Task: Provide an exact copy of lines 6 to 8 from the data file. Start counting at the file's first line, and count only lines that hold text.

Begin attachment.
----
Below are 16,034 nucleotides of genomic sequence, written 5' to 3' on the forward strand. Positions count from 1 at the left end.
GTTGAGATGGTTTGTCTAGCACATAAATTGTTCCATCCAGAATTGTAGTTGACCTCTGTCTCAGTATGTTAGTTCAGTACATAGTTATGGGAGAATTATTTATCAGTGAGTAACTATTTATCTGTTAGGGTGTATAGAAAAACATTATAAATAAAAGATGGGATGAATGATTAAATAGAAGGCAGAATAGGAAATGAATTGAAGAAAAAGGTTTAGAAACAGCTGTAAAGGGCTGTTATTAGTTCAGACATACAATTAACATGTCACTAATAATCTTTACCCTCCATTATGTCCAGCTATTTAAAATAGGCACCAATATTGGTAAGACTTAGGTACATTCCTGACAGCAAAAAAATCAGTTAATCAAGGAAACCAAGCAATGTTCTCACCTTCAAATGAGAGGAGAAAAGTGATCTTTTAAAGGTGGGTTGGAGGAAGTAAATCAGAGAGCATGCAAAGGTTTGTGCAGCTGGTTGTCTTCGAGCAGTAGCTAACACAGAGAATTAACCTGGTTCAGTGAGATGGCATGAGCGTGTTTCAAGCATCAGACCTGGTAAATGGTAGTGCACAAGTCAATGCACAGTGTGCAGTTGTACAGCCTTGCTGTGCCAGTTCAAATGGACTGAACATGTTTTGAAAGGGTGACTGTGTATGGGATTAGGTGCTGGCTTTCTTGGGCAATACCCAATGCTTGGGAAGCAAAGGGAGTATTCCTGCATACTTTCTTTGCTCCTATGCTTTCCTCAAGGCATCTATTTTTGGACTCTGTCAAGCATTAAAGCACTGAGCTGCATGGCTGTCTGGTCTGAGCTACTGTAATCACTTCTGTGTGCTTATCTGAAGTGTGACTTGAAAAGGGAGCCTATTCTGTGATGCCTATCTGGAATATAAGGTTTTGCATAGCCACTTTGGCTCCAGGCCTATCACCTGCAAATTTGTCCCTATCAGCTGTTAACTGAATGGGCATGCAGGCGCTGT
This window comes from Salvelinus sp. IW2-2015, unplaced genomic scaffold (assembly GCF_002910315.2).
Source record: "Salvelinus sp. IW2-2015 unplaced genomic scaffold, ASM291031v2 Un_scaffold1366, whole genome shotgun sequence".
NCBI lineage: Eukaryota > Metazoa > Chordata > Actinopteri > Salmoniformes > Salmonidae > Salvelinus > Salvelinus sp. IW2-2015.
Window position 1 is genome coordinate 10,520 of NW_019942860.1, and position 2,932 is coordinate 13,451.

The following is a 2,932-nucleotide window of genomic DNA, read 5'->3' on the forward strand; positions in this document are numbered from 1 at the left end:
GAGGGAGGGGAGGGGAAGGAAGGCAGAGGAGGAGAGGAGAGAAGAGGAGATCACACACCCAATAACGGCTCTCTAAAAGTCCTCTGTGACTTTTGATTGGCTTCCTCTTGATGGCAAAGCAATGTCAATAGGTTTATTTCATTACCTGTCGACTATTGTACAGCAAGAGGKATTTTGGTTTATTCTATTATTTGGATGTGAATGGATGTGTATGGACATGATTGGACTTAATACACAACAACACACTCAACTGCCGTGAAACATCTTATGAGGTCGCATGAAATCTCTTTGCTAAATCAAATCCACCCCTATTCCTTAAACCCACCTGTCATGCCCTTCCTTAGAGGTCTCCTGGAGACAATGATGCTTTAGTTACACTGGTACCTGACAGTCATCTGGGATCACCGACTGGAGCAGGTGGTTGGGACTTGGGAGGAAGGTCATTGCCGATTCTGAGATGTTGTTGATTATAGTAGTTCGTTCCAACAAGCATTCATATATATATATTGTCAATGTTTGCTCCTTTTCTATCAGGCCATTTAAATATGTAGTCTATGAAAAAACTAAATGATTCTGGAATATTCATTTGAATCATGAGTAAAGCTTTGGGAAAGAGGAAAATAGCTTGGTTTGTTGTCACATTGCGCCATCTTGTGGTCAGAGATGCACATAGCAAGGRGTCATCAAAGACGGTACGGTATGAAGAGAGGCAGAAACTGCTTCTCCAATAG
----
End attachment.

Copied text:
Window position 1 is genome coordinate 10,520 of NW_019942860.1, and position 2,932 is coordinate 13,451.

The following is a 2,932-nucleotide window of genomic DNA, read 5'->3' on the forward strand; positions in this document are numbered from 1 at the left end:
GAGGGAGGGGAGGGGAAGGAAGGCAGAGGAGGAGAGGAGAGAAGAGGAGATCACACACCCAATAACGGCTCTCTAAAAGTCCTCTGTGACTTTTGATTGGCTTCCTCTTGATGGCAAAGCAATGTCAATAGGTTTATTTCATTACCTGTCGACTATTGTACAGCAAGAGGKATTTTGGTTTATTCTATTATTTGGATGTGAATGGATGTGTATGGACATGATTGGACTTAATACACAACAACACACTCAACTGCCGTGAAACATCTTATGAGGTCGCATGAAATCTCTTTGCTAAATCAAATCCACCCCTATTCCTTAAACCCACCTGTCATGCCCTTCCTTAGAGGTCTCCTGGAGACAATGATGCTTTAGTTACACTGGTACCTGACAGTCATCTGGGATCACCGACTGGAGCAGGTGGTTGGGACTTGGGAGGAAGGTCATTGCCGATTCTGAGATGTTGTTGATTATAGTAGTTCGTTCCAACAAGCATTCATATATATATATTGTCAATGTTTGCTCCTTTTCTATCAGGCCATTTAAATATGTAGTCTATGAAAAAACTAAATGATTCTGGAATATTCATTTGAATCATGAGTAAAGCTTTGGGAAAGAGGAAAATAGCTTGGTTTGTTGTCACATTGCGCCATCTTGTGGTCAGAGATGCACATAGCAAGGRGTCATCAAAGACGGTACGGTATGAAGAGAGGCAGAAACTGCTTCTCCAATAG